Yes, most of them will point to having a woman on their board. When they do, accuse them of just putting a token woman on the board where they can say, women have representation. Push for equal representation. But we can go a step further, our corporations are very sensitive to public opinion and the price of their stock. Letters to company boards stating “I will cease to buy your products unless women have equal representation, and I will sell the stock I own in your company.” That letter will make a difference, but when a thousand similar letters come in, it makes a huge difference. And then, when the Governor, Mayor, or any other elected official comes campaigning, tell them you won’t give them any money or vote for them unless they make more women appointments. The Governor should be hit constantly while he campaigns for reelection in 2018 to appoint a woman to the all-male commissions—Highway, Game and Fish, Oil and Gas.
We can’t just sit passively by and expect things to change. Every letter, every pointed conversation, and yes, every embarrassing encounter will move gender equality closer to a reality. Remember this; elected officials and corporations that sell to the public are especially sensitive to the charge of discrimination. If we want change, we should demand it, or it won’t happen. Yeah, that means, “Get in their face.”

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Governor, Tear Down That Wall!

ARKANSAS

BY

RICHARD MASON

Governor, Tear Down That Wall!

Governor, I know you’re wondering, “What wall?” so, I’ll tell you: It’s the wall that keeps you from putting a woman on the Highway Commission, the Game and Fish Commission, the Oil and Gas Commission and numerous other state commissions. Well, Governor, I guess, if we’re honest there are several “walls” that keep you from putting a woman on these commissions. Of course, the first wall is “There aren’t any qualified women.” Can you say that with a straight face to over a million and a half women in the state? Of course not! There are thousands of women in our state that are well qualified to be members of those or any commissions in the state. Then, if we agree that there are plenty of qualified women, the only other reason to not put women on these and other commissions is that they are “male only” commissions. Yes, it seems, that has been the primary reason to not place qualified women on these commissions. But “male only?” That sounds about as right as “colored restrooms.” If we can have women serving in a Marine Rifle Squad and other women working at Los Alamos to design nuclear weapons, it would seem a “male only” commission is a holdover from the 1950 or earlier.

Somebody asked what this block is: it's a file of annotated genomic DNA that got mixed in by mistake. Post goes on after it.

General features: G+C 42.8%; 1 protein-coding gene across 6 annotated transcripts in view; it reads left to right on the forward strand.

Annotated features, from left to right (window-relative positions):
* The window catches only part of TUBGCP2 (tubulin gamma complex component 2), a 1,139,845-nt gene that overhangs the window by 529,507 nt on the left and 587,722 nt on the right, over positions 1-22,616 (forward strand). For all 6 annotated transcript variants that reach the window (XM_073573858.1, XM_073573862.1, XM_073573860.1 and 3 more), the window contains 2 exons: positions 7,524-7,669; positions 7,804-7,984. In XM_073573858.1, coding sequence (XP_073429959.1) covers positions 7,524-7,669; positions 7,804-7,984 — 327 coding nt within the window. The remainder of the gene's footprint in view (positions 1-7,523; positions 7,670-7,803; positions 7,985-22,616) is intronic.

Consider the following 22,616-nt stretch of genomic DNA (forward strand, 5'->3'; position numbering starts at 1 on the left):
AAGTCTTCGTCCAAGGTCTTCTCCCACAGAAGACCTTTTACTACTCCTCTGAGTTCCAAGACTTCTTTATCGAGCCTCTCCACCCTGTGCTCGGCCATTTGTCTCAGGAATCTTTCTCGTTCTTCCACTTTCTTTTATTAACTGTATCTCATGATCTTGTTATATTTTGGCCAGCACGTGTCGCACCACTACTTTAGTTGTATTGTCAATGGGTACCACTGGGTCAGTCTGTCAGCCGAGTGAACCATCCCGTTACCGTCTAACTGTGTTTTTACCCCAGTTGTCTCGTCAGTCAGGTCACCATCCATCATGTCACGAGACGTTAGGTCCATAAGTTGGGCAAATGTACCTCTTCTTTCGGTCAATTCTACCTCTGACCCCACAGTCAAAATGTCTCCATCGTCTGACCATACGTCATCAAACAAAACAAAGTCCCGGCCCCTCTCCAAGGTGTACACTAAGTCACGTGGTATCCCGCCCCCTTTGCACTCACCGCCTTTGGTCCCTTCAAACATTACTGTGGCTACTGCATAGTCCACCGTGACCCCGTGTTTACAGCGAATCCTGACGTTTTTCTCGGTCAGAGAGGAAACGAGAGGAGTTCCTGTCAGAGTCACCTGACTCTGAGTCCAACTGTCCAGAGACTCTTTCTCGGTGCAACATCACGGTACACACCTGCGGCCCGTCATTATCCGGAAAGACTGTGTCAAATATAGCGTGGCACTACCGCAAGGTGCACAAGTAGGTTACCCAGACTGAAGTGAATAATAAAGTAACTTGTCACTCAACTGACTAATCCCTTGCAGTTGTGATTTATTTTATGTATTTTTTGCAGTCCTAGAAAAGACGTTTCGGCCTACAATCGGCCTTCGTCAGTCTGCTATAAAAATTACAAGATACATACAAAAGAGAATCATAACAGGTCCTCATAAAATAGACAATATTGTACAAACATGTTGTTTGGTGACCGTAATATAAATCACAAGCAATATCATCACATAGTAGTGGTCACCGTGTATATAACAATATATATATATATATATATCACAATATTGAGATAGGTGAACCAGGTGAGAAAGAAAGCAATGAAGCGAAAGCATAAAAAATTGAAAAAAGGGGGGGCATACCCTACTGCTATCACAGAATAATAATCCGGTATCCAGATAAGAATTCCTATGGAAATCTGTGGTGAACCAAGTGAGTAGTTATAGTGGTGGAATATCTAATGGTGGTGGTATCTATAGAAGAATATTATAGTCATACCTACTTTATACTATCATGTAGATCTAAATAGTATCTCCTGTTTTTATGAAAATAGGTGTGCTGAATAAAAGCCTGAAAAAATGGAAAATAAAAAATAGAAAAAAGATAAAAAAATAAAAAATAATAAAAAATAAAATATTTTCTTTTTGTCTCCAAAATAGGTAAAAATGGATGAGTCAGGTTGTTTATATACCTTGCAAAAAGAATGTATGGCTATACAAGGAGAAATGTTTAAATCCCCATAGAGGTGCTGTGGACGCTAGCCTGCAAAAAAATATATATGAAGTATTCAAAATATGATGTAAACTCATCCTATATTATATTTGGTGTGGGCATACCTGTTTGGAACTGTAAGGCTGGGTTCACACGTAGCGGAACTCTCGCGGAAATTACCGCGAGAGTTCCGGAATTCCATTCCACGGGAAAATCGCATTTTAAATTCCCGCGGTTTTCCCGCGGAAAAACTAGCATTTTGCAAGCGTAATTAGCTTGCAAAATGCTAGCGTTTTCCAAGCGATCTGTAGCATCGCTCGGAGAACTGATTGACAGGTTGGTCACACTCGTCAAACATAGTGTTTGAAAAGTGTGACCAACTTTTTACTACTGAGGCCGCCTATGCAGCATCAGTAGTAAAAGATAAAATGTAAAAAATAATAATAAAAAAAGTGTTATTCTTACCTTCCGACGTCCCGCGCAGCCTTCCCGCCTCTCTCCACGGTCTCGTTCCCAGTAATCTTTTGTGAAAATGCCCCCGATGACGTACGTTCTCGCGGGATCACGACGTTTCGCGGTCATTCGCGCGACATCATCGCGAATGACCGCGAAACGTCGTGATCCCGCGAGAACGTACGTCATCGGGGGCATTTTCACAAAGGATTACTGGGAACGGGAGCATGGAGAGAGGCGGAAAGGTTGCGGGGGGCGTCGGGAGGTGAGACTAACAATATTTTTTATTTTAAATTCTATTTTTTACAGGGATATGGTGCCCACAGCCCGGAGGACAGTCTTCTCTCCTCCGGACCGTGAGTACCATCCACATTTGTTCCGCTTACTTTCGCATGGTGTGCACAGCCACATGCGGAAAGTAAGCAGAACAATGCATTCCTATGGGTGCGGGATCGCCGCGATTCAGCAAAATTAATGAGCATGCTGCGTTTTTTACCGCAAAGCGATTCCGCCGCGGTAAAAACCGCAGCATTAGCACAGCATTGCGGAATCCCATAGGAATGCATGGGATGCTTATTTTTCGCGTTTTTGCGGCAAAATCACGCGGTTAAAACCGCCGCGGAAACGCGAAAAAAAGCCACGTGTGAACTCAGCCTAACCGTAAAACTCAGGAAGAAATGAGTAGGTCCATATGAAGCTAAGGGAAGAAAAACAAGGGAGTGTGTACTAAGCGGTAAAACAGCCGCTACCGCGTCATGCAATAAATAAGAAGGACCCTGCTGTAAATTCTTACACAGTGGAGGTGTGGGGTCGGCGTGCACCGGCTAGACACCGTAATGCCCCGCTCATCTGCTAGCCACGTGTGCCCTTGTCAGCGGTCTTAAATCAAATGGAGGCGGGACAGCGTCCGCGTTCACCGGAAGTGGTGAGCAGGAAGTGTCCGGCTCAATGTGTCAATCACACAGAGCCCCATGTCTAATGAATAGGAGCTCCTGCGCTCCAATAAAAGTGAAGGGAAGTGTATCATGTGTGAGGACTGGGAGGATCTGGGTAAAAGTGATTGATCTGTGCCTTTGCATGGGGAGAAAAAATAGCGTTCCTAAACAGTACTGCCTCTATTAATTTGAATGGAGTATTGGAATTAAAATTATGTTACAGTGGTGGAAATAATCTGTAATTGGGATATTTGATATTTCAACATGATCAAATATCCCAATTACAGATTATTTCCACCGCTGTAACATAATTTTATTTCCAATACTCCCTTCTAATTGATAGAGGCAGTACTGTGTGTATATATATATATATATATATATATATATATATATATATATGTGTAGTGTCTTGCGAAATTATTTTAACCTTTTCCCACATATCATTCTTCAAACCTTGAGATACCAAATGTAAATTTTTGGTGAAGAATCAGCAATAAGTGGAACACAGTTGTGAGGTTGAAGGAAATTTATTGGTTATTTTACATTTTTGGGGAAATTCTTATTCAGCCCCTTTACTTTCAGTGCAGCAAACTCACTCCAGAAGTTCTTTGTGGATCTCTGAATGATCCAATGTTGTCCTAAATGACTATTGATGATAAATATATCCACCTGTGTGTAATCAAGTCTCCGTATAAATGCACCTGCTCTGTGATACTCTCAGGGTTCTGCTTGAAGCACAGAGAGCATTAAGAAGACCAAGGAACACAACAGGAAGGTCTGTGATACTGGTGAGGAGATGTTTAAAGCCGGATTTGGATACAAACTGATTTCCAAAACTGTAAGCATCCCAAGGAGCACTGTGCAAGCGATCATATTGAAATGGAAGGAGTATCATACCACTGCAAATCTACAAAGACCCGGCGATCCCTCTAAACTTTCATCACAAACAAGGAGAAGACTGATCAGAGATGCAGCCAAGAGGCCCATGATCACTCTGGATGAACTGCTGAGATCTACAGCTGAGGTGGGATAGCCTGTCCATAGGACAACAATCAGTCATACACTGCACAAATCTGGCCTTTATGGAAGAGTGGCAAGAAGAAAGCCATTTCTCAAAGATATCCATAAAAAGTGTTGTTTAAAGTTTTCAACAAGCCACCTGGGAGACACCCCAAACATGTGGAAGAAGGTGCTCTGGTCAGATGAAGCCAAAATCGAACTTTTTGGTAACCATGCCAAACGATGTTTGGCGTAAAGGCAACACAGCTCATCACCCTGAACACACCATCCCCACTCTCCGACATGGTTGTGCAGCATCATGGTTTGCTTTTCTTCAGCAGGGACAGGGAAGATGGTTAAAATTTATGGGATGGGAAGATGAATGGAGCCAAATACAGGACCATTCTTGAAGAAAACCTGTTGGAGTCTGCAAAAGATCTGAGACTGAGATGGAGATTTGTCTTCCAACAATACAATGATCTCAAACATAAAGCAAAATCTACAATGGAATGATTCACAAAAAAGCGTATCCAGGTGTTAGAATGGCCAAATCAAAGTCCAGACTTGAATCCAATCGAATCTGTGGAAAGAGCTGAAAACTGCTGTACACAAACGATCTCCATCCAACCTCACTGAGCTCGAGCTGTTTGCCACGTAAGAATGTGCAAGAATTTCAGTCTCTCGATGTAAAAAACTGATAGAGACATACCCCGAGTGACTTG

When we read the newspaper and see another man being appointed to the Highway Commission or the Game and Fish Commission, we barely shrug our shoulders. Yes, that’s the way it has been as long as I can remember. But Governor, this isn’t Saudi Arabia. Arkansas women drive, and yes there are plenty of women who are civil engineers in our state, and of course, Arkansas women are as aware of our highway needs as any man in the state. But maybe are there other reasons certain commissions are male only? Do you think, these commissions, which are plum appointments, are passed out to big Republican or Democrat donors—uh, no Governor, I know you wouldn’t put a man on a particular commission just because he anted up some big bucks to the party—would you?
Yes, I’m speaking out for gender equality, because it’s the right thing to do. After all, if we believe in equal representation, every commission in the state should have at least equal representation by women. Actually, a recent national sturdy showed commissions that had women serving on them were, more successful than all male commissions.
Of course, I know women have made great strides in serving on commissions and other appointed position. But if we look back at history, the United Stated really hasn’t been a leader in gender equality. A hundred years ago women couldn’t even vote, and if you compare us with Western Europe, we fall way behind. Almost all of the countries in Western Europe have made significantly more progress in treating women equally than the United States. Some of these countries have even mandated legislatures and commissions have an equal number of women serving.
A recent study in the United States said, based on the slow progress being made in this county, it would be 2030 before we reach gender equality.
Governor, let’s lead the nation is gender equality, and not brag because we’re one step ahead of Mississippi.
Tear down that wall, Governor!